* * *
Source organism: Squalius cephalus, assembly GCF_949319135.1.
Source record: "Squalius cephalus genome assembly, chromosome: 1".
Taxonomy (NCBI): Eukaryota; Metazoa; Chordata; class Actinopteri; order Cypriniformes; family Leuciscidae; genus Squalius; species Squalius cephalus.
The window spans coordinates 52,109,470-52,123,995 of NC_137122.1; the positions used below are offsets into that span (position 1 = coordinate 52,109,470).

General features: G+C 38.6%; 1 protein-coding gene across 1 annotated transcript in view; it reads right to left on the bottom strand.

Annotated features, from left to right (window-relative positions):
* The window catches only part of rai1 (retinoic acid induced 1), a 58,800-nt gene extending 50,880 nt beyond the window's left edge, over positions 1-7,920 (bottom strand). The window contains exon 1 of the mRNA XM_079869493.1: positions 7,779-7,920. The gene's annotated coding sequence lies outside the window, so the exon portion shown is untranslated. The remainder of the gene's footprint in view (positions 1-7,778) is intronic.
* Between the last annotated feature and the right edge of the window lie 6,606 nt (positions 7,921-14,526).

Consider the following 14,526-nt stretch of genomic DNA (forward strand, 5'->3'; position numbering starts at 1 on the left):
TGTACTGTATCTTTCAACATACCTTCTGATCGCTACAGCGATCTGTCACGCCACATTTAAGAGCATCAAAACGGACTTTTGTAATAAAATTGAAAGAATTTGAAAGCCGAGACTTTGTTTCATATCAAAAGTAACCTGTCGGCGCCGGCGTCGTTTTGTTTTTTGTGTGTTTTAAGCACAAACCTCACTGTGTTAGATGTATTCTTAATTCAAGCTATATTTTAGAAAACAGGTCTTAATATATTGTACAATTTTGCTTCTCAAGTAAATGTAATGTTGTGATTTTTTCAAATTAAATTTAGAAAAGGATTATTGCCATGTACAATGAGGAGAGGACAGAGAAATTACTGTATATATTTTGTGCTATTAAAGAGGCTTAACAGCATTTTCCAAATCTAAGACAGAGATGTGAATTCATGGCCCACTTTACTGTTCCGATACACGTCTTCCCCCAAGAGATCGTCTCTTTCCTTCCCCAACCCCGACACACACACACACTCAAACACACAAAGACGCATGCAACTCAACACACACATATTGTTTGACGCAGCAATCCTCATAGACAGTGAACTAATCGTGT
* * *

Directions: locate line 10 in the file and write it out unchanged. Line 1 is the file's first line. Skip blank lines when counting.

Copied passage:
TGTACTGTATCTTTCAACATACCTTCTGATCGCTACAGCGATCTGTCACGCCACATTTAAGAGCATCAAAACGGACTTTTGTAATAAAATTGAAAGAATTTGAAAGCCGAGACTTTGTTTCATATCAAAAGTAACCTGTCGGCGCCGGCGTCGTTTTGTTTTTTGTGTGTTTTAAGCACAAACCTCACTGTGTTAGATGTATTCTTAATTCAAGCTATATTTTAGAAAACAGGTCTTAATATATTGTACAATTTTGCTTCTCAAGTAAATGTAATGTTGTGATTTTTTCAAATTAAATTTAGAAAAGGATTATTGCCATGTACAATGAGGAGAGGACAGAGAAATTACTGTATATATTTTGTGCTATTAAAGAGGCTTAACAGCATTTTCCAAATCTAAGACAGAGATGTGAATTCATGGCCCACTTTACTGTTCCGATACACGTCTTCCCCCAAGAGATCGTCTCTTTCCTTCCCCAACCCCGACACACACACACACTCAAACACACAAAGACGCATGCAACTCAACACACACATATTGTTTGACGCAGCAATCCTCATAGACAGTGAACTAATCGTGT